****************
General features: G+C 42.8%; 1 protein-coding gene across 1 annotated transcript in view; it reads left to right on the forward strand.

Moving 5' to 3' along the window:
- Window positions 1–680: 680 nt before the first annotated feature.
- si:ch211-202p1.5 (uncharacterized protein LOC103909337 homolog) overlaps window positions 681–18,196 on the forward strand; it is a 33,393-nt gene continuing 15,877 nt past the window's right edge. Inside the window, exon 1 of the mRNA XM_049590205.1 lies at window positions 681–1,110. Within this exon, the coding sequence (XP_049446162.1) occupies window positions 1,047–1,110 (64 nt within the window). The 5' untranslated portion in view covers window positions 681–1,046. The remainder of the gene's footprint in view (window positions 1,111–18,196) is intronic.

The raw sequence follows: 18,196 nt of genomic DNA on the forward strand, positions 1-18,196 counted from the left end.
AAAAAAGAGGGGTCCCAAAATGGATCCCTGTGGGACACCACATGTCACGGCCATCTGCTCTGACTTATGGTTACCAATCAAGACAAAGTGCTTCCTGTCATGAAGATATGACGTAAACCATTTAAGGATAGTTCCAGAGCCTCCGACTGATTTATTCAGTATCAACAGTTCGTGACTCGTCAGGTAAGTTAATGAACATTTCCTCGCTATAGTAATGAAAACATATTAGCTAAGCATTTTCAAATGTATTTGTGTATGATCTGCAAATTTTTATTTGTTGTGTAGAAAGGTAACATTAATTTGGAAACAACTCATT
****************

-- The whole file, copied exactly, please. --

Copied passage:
General features: G+C 42.8%; 1 protein-coding gene across 1 annotated transcript in view; it reads left to right on the forward strand.

Moving 5' to 3' along the window:
- Window positions 1–680: 680 nt before the first annotated feature.
- si:ch211-202p1.5 (uncharacterized protein LOC103909337 homolog) overlaps window positions 681–18,196 on the forward strand; it is a 33,393-nt gene continuing 15,877 nt past the window's right edge. Inside the window, exon 1 of the mRNA XM_049590205.1 lies at window positions 681–1,110. Within this exon, the coding sequence (XP_049446162.1) occupies window positions 1,047–1,110 (64 nt within the window). The 5' untranslated portion in view covers window positions 681–1,046. The remainder of the gene's footprint in view (window positions 1,111–18,196) is intronic.

The raw sequence follows: 18,196 nt of genomic DNA on the forward strand, positions 1-18,196 counted from the left end.
AAAAAAGAGGGGTCCCAAAATGGATCCCTGTGGGACACCACATGTCACGGCCATCTGCTCTGACTTATGGTTACCAATCAAGACAAAGTGCTTCCTGTCATGAAGATATGACGTAAACCATTTAAGGATAGTTCCAGAGCCTCCGACTGATTTATTCAGTATCAACAGTTCGTGACTCGTCAGGTAAGTTAATGAACATTTCCTCGCTATAGTAATGAAAACATATTAGCTAAGCATTTTCAAATGTATTTGTGTATGATCTGCAAATTTTTATTTGTTGTGTAGAAAGGTAACATTAATTTGGAAACAACTCATT